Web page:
Nope is more expansive than Peele's previous films, drifting along like a pleasurable hangout. Still, it runs on the same barbed joke that animated this scene in Us. “Get off my property” is, after all, the root of the Western as much as the home invasion film. But there is something incongruous about watching a Black American shouting about property rights within images that echo earlier eras of filmmaking. Unlike the work of, say, the L.A. Rebellion, whose forms burst out somewhat orthogonally from Hollywood’s preferred modes, Peele has grown progressively Spielbergian in his attention to the mass ornament of his youth: in Us with Hands Across America, boombox commercials, the coy use of old hip-hop; here again in Nope with Fry’s Electronics, the Icee machines, the audience laughter of a bygone era of television. He moves beyond homage to a lost childhood, repurposing the forms of blockbusters like Jaws and Close Encounters of a Third Kind to probe America’s cultural psyche more deeply. Blackness is narrative material for Peele. It is why Daniel Kaluuya does not rush towards the flashing police lights for help in Get Out, why the Haywoods are so obsessed with asserting that they have always been there, and why O.J. refuses to abandon their ranch when the crisis peaks. In the Eddie Murphy special Delirious, the comedian said that any Black family in a horror movie would, unlike their white counterparts, immediately leave if a spirit whispered “get out,” thereby avoiding the whole problem. But if you wanted to make just such a movie, you might start with somebody who has grown tired of running.
In Nope, Peele does what our cinema has done perhaps better than any other artform, if only because of its intense commitment—he put a man on a horse. Hollywood has manufactured a whole ethos out of this iconic silhouette, a man on a horse in a land filled with dust and hostility. But the man was necessarily white. Who else was staking so many claims? Who else wouldn’t know that they had brought the hostility with them? The race-flipped retelling of many American stories often flounders upon the fact that the whiteness of old characters, though unremarked upon, is a plot device. Without it the mechanics collapse. All of the “wrong man” noirs would have had an easier time if they just pinned the crime on a Black man. Johnny Guitar (1954) has to be about a white couple because it would strain credulity to have a Black couple pass through an armed posse after murdering a white woman. The Western is the story of the expansion of white dominance across the continent, often fueled by former Confederates still searching for a world to make their own. It has rot at its core, and has also given us some of the medium’s most beautiful and affecting images. It is hard to think of America and not envision it in terms of the pictures provided by Anthony Mann or Delmer Daves or John Ford.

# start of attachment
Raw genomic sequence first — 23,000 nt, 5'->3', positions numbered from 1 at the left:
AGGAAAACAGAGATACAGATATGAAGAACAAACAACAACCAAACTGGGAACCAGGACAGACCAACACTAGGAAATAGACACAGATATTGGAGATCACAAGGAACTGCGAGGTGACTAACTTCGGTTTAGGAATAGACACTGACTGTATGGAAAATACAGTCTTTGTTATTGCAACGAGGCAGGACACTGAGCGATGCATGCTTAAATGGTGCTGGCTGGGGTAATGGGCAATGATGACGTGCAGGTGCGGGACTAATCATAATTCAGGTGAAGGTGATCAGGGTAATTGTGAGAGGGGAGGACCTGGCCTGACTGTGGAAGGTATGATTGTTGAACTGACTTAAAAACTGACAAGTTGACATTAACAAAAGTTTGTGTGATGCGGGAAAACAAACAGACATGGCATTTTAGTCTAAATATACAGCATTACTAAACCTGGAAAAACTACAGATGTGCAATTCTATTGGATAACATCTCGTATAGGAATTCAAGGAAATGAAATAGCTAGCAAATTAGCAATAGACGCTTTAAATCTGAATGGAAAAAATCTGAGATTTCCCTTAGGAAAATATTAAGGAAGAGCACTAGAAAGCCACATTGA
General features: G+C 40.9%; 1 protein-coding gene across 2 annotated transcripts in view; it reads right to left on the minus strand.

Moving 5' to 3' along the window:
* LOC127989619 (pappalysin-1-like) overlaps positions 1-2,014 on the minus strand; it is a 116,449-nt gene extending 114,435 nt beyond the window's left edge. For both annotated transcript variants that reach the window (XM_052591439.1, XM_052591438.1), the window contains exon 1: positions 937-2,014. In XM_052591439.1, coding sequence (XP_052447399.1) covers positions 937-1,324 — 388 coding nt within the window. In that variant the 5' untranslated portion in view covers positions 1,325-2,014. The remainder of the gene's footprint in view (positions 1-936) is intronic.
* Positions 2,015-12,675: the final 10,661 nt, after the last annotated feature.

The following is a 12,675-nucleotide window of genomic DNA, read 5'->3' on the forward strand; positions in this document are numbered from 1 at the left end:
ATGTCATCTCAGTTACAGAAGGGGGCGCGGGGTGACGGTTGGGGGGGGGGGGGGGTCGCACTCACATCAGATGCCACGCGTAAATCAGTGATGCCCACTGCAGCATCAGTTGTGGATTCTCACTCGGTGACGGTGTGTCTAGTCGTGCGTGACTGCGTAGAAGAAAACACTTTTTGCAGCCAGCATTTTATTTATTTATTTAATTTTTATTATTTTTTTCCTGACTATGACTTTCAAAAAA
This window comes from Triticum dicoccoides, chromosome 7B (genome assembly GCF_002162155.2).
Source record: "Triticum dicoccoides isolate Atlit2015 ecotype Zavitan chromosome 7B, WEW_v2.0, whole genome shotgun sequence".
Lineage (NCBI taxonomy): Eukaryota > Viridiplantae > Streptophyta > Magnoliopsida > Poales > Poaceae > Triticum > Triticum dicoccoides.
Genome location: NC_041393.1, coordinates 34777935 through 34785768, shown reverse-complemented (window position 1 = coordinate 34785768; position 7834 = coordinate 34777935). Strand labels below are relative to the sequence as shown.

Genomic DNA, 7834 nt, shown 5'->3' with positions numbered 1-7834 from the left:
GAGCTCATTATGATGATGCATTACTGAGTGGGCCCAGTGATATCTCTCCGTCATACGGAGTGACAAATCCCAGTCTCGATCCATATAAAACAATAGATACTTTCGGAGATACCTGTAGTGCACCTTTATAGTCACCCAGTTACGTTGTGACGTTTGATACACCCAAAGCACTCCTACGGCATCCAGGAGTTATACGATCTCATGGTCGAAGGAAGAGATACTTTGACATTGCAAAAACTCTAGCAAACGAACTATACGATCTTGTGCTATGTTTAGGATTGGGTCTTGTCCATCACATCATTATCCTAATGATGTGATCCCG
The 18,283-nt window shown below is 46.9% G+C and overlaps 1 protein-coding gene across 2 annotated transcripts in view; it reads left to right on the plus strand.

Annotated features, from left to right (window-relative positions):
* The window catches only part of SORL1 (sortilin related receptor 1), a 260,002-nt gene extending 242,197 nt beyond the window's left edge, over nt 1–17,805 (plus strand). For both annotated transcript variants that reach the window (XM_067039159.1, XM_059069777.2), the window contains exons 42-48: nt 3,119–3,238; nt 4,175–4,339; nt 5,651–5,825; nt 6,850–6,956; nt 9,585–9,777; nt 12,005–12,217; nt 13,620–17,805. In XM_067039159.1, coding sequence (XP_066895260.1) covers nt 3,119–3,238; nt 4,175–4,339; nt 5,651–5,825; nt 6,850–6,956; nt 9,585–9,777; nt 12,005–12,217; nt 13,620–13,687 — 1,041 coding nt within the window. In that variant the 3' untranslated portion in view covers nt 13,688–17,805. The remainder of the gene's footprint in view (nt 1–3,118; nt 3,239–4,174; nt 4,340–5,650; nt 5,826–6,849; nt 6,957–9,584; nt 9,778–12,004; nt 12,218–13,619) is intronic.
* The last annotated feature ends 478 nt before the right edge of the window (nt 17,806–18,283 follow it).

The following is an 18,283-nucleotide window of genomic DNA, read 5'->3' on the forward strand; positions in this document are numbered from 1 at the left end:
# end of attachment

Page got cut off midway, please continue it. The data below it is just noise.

When Daniel Kaluuya finds himself atop a galloping horse in Nope he is almost, but not quite, the spitting image of America’s best dreams of itself. Peele has, with every film, pushed the tension of his unlikely images even further. O.J. tries to sacrifice himself to save the others, but somehow survives. It is a relief to see him, in a vulgarly American shot, sitting atop his steed while the dust settles. It is another one of Peele’s wry happy endings, only earned by first passing through the absurd until everybody has to go along with the joke. Sure, there are Black cowboy heroes in mainstream American cinema. They arrive at the same time the aliens do.